Brain-Computer Interfaces (BCI)



As mentioned in this Wikipedia page, the term Brain-Computer Interfaces (BCI) was coined by Jacques Vidal, Emeritus Professor at the Computer Science Department - University of California Los Angeles (UCLA). Citing wikipedia, the professor produced the first peer-reviewed publications on this topic [1][2] and is widely recognized as the inventor of BCIs (...).


Recommended source - [1]

Quoted Definition: "A brain-computer interface (BCI) is a computer-based system that acquires brain signals, analyzes them, and translates them into commands that are relayed to an output device to carry out a desired action."


Here is a helpful figure from the publication: FIGURE 2





Neuroprosthetics: Adding a device to the nervous system


A quite similar research area is that of neuroprosthetics.


Prosthesis=greek preposition "pros"+ verb "thesis"= latin preposition "ad" (to, towards) + the action of placing, putting (also position)


In neuroprosthetics an electronic device is added to (connected to) the nervous system. The most common example is that of the cohlear implant. This bypasses all the ear biological structures (described at the relevant section of this site) and is connected directly to the nerve that transfers the auditory signal to the brain.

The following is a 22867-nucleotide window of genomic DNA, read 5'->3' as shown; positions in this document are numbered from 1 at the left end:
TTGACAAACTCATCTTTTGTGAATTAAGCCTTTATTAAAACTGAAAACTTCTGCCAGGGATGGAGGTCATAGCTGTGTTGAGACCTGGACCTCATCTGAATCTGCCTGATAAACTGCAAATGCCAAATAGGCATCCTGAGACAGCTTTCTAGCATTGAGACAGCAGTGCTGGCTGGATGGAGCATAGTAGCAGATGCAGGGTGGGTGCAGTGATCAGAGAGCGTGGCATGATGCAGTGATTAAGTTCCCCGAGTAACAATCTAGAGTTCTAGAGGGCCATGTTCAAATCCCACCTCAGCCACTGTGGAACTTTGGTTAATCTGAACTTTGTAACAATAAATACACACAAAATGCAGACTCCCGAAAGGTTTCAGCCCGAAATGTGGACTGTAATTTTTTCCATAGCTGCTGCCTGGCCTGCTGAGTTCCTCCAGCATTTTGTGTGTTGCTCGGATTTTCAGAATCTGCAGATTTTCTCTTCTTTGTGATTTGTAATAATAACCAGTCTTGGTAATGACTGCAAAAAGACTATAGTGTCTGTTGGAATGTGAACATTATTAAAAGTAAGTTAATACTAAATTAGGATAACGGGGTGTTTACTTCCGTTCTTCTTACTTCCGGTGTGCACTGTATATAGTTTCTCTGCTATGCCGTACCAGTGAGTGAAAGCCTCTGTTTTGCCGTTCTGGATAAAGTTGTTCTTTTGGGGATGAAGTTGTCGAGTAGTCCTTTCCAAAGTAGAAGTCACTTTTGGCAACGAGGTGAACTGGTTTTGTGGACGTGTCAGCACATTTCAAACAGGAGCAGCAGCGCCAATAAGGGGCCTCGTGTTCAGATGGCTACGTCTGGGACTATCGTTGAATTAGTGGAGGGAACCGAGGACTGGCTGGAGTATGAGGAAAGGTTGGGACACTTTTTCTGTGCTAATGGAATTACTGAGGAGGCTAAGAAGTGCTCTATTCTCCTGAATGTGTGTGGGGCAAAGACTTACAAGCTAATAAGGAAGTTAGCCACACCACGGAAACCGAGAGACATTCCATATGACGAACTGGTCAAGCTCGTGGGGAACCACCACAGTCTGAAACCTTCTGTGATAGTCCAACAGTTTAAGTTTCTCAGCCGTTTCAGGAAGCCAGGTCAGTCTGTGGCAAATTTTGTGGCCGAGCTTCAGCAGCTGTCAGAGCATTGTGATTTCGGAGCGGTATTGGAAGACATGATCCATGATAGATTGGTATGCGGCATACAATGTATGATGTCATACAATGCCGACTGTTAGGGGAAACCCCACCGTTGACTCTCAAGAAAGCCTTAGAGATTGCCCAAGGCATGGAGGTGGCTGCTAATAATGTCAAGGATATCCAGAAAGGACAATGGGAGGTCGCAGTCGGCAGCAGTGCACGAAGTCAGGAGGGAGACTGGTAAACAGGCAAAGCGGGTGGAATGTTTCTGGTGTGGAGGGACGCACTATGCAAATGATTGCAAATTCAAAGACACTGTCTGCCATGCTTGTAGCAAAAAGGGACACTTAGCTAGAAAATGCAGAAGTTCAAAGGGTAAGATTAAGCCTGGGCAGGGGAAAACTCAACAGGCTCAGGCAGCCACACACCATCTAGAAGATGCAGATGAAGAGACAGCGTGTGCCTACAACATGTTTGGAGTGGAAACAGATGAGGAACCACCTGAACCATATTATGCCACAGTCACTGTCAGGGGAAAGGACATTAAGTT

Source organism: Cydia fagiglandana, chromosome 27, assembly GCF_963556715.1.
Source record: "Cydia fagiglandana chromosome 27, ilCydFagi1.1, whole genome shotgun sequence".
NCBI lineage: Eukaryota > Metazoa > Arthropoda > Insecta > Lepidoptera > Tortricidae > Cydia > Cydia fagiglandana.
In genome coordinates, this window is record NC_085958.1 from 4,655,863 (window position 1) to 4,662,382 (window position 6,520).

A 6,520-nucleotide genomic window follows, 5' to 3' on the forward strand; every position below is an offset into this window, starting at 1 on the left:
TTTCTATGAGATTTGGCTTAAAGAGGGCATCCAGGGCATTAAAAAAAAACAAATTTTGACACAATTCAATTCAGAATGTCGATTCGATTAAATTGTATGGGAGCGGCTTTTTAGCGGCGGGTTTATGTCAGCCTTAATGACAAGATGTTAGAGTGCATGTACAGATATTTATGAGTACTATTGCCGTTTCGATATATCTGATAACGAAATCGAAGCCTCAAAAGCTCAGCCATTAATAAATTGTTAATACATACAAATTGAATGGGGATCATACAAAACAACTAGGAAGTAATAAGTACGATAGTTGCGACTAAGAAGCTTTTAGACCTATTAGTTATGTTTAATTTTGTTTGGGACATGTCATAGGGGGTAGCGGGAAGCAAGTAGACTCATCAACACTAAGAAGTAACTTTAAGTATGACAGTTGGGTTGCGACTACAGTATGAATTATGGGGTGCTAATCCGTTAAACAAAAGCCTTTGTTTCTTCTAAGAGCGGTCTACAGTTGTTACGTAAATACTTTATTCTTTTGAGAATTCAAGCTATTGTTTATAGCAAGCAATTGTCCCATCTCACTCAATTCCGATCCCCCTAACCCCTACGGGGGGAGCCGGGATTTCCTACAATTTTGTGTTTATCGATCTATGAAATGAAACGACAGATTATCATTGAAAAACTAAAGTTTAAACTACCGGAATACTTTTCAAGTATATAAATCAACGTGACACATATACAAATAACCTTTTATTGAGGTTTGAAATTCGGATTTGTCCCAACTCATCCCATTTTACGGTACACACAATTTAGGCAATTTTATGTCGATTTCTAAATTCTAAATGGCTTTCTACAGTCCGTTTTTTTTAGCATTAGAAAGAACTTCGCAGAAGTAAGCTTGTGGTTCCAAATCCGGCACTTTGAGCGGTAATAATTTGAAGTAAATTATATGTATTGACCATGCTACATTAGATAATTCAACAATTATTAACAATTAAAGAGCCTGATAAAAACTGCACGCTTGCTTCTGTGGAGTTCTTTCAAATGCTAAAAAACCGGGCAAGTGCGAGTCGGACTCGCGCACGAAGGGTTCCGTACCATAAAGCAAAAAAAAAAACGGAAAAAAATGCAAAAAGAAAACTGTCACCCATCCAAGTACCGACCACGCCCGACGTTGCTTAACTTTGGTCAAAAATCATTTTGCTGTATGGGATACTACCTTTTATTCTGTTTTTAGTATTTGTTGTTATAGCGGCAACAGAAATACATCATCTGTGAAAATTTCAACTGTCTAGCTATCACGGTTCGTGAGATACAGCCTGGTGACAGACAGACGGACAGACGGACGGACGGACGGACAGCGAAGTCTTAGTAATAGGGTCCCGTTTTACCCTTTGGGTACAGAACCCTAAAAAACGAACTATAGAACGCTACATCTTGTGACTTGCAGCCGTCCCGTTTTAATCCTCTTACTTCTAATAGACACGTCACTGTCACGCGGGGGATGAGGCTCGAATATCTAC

Brain/Neural Computer Interaction (BNCI) - A EU Horizon 2020-funded program

"To learn more about BCIs, please read our BCI basics article."



Accomplishements from the BCI - BNCI field

News section:

Paralysis Patients Move and Even Feel Robotic Hands Through Brain-Computer Interface





How does thought recognition work




"Brain Bros: One Dude’s Mind Controls Another’s Gameplay Over Internet"

Link to webpage


Let us consider that similarly to the example mentioned at this link and presented at the image above, you want to train for a task like "move ball up" or the task "move ball down".


You put on your special headset and you pick the task "move ball up". You click on the option "start training" for "move ball up" and you think of that action. The system will record your brain waves during this effort. You can repeat this once or twice. Then the system will try to find patterns of brain waves that identify this action. Special algorithms are used for pattern extraction and analysis. A random set of images that could hypothetically represent the three repetitions is provided below:



Here is an example mentioned at this link



Explanation for the video: In the first part a training of this kind occurs. In the second part, the receiver subject (note that he has his back on the screen) has his finger placed loosely on the keybord. As his Brain Bro sends the command for motor action to the system, the signal is transferred to the coil of his headset and sends the motor command to move his finger.



When a Mors-like coded "hello" was sent by brain to brain communication from India to France


Sources presenting this scientific study

1. France Culture Papiers - No 14 - "Ce qui nous arrive demain" - Nicolas Martin - diffusé 2014-11-07

Des télépathes amis

"...votre lointaine présence me conduit ce matin à vous parler d'une des choses les plus incroyables que j'ai vues depuis que je m'occupe de ce chronique".